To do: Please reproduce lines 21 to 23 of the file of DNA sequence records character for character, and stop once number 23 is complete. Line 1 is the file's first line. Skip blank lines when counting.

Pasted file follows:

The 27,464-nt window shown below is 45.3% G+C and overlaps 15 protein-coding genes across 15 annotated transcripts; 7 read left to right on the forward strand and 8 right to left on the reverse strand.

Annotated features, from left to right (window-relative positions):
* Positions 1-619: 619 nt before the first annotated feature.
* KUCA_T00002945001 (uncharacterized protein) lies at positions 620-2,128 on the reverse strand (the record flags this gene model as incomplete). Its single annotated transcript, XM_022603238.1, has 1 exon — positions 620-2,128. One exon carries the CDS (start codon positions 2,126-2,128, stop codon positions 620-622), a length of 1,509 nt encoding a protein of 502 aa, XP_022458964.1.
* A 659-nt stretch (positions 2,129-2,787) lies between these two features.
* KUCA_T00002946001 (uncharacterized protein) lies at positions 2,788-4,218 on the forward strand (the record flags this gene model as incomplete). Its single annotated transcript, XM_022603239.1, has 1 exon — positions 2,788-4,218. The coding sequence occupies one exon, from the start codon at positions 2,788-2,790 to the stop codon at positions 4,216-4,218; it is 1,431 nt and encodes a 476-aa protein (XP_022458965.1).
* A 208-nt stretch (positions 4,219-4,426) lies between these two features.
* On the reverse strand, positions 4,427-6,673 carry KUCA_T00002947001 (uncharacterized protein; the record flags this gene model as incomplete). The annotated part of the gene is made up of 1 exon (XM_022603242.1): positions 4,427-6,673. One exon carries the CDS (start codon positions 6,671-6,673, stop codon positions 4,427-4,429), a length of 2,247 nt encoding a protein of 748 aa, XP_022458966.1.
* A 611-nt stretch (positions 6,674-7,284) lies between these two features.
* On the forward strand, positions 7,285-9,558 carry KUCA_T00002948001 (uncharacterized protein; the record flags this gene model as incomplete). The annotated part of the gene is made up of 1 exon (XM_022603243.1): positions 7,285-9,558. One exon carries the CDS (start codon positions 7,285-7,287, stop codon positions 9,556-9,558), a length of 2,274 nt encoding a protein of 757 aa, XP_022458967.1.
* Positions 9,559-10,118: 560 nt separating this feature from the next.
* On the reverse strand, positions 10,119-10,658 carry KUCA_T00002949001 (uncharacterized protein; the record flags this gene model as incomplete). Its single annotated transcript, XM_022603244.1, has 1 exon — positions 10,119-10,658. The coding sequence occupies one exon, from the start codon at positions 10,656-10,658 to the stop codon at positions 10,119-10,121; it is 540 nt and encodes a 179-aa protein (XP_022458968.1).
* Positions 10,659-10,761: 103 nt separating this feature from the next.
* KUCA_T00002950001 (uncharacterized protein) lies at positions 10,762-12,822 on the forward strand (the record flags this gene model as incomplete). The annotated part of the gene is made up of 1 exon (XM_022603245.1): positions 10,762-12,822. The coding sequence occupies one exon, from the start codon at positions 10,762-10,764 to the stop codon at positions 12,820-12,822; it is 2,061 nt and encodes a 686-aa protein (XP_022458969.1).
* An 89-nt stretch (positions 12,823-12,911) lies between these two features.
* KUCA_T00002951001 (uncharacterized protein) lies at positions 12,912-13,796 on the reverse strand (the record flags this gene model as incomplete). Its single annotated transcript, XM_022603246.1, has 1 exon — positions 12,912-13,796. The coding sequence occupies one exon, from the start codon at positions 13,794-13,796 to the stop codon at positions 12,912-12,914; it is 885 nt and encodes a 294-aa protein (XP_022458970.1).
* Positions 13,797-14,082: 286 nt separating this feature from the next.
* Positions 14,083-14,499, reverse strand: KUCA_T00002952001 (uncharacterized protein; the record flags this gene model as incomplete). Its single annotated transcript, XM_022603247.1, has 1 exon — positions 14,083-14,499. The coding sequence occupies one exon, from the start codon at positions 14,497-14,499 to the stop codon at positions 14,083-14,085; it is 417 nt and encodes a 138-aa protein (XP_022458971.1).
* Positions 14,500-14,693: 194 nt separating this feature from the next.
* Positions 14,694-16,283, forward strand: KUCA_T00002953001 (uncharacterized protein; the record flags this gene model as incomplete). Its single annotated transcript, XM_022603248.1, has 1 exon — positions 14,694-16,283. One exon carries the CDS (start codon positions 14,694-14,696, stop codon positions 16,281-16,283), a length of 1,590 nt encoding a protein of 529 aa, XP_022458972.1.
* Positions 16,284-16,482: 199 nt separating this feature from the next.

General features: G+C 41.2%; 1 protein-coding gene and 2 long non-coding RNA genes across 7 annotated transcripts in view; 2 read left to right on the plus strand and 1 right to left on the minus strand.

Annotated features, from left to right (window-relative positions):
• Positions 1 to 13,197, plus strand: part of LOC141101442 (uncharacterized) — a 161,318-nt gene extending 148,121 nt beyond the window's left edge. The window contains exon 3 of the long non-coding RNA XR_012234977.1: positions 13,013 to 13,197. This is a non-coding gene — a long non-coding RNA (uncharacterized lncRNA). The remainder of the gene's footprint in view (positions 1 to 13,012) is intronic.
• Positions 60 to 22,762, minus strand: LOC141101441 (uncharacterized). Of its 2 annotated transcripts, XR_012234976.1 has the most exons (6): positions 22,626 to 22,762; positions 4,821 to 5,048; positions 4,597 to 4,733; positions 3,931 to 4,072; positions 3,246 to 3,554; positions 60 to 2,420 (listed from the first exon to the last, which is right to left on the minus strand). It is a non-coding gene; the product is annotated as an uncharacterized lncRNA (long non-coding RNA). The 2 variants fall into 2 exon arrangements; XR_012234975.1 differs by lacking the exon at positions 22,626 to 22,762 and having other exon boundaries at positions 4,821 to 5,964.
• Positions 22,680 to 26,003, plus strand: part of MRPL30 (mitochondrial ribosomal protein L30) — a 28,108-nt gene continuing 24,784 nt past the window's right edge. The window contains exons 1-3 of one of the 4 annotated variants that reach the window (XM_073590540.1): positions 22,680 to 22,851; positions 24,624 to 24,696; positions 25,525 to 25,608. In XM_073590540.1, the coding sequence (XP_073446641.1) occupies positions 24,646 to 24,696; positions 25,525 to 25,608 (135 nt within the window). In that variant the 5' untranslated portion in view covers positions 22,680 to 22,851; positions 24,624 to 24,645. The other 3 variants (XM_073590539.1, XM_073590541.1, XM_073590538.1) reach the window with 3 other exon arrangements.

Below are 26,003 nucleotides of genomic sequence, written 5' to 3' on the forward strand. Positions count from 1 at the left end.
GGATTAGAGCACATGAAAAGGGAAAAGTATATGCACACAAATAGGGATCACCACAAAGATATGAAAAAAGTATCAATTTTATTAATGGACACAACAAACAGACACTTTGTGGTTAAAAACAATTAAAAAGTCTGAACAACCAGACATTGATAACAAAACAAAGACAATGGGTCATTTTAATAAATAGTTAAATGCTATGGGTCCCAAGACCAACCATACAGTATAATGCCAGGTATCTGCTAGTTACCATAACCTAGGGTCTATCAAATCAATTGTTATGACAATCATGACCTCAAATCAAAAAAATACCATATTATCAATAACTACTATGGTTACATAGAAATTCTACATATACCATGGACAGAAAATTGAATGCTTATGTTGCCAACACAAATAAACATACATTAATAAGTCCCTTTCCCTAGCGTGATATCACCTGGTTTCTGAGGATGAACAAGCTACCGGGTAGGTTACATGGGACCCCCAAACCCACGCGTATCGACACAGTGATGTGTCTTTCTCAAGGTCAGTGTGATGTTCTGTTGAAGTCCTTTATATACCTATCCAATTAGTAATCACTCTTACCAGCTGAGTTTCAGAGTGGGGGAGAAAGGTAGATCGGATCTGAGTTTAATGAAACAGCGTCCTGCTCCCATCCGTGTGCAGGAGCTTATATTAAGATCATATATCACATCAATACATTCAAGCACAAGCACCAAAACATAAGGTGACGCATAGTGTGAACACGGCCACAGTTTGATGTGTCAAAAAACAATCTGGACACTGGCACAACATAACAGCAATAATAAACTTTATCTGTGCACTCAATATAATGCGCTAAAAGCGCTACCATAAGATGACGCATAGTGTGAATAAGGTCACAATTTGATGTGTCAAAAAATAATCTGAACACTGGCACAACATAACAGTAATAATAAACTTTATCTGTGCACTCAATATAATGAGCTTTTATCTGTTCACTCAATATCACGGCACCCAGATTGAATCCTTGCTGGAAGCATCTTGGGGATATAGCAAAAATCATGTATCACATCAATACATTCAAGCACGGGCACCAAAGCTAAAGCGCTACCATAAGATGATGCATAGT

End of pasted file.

* Positions 16,284-16,482: 199 nt separating this feature from the next.

General features: G+C 41.2%; 1 protein-coding gene and 2 long non-coding RNA genes across 7 annotated transcripts in view; 2 read left to right on the plus strand and 1 right to left on the minus strand.

Annotated features, from left to right (window-relative positions):